District group aims to start community conversation
Change is coming to public education, and the Westerville City School District wants the community involved.
The new Community Engagement Committee, a new branch of the existing Business Advisory Council, will take the message of educational reform to community groups starting next week, with a goal of starting a conversation between the district and residents.
"There are a lot of issues that people aren't willing to talk about because it can be difficult and get heated," committee Chairman Steven Hittle said. "Where we want to get to is where there's this fervor in Westerville and everyone's talking."
The 16-member committee put in more than 50 hours over the summer, reading the book Schools Cannot Do It Alone by education expert Jamie Vollmer.
The group's goal was to hone in on the book's message, tailor it to Westerville and figure out a way to take that message to community groups for feedback, Hittle said.
The key point, district spokesman Greg Viebranz said, is that public schools have operated in the same way since they were founded by Thomas Jefferson, and that outdated model no longer leads all students to success.
Viebranz said schools now need to serve all students in a way that addresses their individual needs, and schools need the help of their communities to determine how to change to prepare students for future success.
"Today, education has to be all things to all people," Viebranz said. "We can't do this without having the voices of the community heard."
To begin the conversation, the Community Engagement Committee has identified 80 community groups it would like to speak to.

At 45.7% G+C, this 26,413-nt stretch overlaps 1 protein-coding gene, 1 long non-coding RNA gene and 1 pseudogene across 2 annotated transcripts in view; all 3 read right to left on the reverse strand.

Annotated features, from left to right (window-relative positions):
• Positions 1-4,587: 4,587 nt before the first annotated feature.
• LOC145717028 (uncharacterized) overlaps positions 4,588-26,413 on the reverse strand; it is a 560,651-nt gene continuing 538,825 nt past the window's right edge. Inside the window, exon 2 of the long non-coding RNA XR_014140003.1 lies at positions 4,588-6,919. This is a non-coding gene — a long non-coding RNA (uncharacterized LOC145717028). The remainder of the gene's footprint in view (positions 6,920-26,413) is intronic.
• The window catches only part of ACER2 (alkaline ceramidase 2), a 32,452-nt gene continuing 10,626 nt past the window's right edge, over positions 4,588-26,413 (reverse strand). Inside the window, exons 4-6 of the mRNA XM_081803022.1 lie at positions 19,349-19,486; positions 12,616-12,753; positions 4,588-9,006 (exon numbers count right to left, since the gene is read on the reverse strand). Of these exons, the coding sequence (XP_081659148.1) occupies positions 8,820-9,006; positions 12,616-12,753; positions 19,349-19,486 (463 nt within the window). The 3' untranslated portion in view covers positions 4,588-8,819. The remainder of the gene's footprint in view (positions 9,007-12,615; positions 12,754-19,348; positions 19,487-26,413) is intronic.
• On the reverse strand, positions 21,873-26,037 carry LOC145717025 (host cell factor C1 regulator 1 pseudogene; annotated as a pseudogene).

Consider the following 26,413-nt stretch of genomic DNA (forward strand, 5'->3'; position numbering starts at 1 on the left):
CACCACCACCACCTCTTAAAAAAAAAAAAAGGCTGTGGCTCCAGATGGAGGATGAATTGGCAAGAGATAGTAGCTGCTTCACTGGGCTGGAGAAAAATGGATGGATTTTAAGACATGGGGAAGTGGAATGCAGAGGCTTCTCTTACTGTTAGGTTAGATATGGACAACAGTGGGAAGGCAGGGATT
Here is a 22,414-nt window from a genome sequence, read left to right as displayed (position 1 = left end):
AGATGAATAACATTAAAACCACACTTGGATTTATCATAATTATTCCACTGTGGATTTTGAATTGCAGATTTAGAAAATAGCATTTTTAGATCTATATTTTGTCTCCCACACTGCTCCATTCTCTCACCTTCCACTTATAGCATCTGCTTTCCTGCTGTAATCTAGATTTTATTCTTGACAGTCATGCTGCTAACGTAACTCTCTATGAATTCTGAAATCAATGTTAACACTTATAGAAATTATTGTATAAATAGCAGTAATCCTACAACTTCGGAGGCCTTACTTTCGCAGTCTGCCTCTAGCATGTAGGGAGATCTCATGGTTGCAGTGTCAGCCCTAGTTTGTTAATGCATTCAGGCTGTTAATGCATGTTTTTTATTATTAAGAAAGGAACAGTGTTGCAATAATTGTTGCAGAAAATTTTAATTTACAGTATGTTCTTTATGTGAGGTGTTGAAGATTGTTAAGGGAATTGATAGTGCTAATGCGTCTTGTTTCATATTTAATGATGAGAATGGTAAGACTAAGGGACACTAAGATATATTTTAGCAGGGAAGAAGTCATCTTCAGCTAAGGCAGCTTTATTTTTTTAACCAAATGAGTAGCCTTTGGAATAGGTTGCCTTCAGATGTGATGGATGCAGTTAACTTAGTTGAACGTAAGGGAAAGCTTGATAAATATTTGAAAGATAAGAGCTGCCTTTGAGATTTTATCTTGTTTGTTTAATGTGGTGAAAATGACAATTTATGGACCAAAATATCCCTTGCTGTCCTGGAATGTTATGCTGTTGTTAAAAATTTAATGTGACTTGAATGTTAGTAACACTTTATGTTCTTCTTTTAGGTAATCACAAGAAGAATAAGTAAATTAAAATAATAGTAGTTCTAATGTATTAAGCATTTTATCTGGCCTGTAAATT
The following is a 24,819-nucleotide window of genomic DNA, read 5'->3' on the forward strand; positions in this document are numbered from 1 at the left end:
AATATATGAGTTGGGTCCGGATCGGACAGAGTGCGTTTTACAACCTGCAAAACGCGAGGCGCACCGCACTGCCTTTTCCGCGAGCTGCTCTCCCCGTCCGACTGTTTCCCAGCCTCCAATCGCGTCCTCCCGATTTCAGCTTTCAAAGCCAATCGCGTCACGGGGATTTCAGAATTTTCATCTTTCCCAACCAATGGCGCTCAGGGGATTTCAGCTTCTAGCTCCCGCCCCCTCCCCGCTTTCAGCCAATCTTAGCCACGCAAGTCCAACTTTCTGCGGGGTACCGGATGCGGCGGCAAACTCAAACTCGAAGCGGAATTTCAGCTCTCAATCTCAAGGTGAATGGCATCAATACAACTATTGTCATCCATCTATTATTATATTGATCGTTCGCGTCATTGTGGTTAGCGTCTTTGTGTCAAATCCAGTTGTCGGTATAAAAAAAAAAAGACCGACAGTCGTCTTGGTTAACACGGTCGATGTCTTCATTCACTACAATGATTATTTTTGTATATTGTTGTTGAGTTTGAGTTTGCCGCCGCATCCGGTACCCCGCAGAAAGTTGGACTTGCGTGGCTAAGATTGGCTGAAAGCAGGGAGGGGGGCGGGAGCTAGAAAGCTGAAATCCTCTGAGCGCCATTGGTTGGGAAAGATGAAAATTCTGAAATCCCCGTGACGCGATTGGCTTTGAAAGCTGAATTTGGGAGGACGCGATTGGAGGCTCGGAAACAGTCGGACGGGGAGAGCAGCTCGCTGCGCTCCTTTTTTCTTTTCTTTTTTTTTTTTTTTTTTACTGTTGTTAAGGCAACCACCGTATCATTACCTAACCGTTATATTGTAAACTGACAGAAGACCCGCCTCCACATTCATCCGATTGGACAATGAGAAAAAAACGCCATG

Beginning next week, committee members will visit about a dozen different groups to give its presentation, talking about why schools no longer meet all students' needs, the mandates that government places on schools and why high-quality schools are good for the community as a whole, committee member Ran Flasterstein said.
The committee then will take feedback on the presentation and also on how community members believe schools can better prepare students for success.
Ideally, committee members will visit each community two or three times to discuss issues and take feedback to the district.
"We want to get the feedback from the groups we're going out to. That's the most important part of what we're doing," Flasterstein said. "If we could get out and talk to all 90,000 residents, that would be ideal."
Committee member Rick Vilardo said districts across the country, including Westerville, need to take on the "tremendous challenge" of educating all the students they take in and set them up for success.
"The education system we have right now needs to be developed for the future to develop each child's potential and capacity," Vilardo said. "Every child should be prepared for the future, not just some. ... Some communities will succeed in this and many will not."
Hittle said the committee is issuing a challenge to community members to get involved. The goal is to create a process for revamping the district that other school districts can look to as a model for success.
"If you have an opinion, you have to get involved," Hittle said. "I want Westerville to be the beacon that other communities look to and say, 'We can do what Westerville did.' "
For more information about the Community Engagement Committee, visit the district's website, wcsoh.org/cec.